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Home / Browse / DeValls Bluff, Affair at (December 13, 1864)

Affair at DeValls Bluff (December 13, 1864)

Location:

Prairie County

Campaign:

None

Date:

December 13, 1864

Principal Commanders:

Unknown (US); Unknown (CS)

Forces Engaged:

Unknown (US); Dobbins Brigade detachment (CS)

Estimated Casualties:

None (US); 2 captured (CS)

Result:

Union victory

Union forces guarded a number of important outposts across the state in 1864, creating an important line of defense against possible Confederate attacks from the southwestern corner of the state. In an effort to gather intelligence about enemy movements and possible threats more effectively, Federal commanders used patrols and guards in locations where their troops would not be expected by the Confederates. Even while the information gathered was not particularly important, Union officers passed any intelligence up their chain of command, allowing their commanders to make informed decisions. This affair is an example of such an incident.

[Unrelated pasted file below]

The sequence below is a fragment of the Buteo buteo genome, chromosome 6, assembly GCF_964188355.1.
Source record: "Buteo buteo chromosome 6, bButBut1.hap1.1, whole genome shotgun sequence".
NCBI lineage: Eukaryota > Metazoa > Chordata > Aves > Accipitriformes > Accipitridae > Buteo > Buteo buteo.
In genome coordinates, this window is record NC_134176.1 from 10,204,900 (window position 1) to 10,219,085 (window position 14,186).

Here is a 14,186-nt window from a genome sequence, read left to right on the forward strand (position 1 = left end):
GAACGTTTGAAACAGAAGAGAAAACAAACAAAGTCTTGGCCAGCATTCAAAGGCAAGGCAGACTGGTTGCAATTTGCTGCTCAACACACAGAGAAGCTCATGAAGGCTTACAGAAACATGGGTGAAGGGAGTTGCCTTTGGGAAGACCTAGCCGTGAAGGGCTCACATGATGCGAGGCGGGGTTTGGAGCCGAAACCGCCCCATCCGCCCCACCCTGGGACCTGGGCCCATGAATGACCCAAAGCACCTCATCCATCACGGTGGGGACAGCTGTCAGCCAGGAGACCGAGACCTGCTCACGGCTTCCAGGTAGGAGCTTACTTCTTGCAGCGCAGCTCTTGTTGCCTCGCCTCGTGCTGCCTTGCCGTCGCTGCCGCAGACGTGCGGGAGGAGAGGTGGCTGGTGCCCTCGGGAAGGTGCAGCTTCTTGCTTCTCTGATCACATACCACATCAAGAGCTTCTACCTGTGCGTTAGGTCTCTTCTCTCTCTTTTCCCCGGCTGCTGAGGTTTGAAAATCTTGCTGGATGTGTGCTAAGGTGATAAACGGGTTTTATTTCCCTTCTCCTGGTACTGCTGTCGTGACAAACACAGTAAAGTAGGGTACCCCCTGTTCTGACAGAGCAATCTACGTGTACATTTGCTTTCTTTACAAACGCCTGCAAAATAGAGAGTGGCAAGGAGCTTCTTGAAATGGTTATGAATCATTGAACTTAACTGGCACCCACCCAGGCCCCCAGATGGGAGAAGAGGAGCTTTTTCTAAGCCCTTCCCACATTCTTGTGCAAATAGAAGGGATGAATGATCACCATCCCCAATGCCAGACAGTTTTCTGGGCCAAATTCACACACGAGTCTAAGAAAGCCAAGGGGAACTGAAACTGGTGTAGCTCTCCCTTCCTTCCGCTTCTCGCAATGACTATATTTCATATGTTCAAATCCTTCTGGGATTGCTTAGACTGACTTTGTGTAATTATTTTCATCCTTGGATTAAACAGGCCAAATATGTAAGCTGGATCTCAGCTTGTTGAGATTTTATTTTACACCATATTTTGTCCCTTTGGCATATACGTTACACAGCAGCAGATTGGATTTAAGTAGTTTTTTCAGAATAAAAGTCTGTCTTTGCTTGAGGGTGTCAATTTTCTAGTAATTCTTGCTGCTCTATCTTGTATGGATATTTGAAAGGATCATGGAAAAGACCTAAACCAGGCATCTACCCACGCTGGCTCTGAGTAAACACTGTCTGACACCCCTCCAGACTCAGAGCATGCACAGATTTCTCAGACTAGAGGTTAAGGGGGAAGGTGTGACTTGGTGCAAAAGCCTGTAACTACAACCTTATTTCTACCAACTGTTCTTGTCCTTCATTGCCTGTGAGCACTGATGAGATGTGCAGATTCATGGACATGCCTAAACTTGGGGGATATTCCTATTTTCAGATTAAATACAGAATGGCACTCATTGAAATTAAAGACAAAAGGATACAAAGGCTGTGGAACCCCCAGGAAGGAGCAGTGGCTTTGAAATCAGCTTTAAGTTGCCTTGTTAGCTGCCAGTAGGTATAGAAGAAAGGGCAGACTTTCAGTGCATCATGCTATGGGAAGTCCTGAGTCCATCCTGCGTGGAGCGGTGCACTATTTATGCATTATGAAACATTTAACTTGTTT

Brigadier General Christopher Andrews commanded the Federal garrison at DeValls Bluff (Prairie County) in late 1864 and worked to gather information about the location of nearby Confederate forces. In an effort to find out more about the enemy forces in the area, Andrews placed a picket post on the east side of the White River, about three miles from DeValls Bluff and on the opposite bank. This post was stationed near present-day Biscoe (Prairie County).

The placement of such an isolated post paid off on the night of December 13, 1864, when the troops tasked with guarding that area captured two soldiers belonging to the regiment of Colonel Archibald Dobbins. The captured soldiers reported that a company in Dobbins’s command was scheduled to gather on Coffee Creek about twenty miles from Clarendon (Monroe County). Andrews quickly reported this intelligence to his superiors in Little Rock (Pulaski County), but it does not seem that he did anything else with the information.

With no soldiers killed or wounded, this encounter seems to be ultimately unimportant in the war. However, it was through actions like this one that both sides worked to gain the upper hand and plan their movements accordingly.

For additional information:
The War of the Rebellion: A Compilation of the Official Records of the Union and Confederate Armies. Series 1, Vol. 41, Part I. Washington DC: Government Printing Office, 1889.

David Sesser
Henderson State University

Last Updated 8/12/2015

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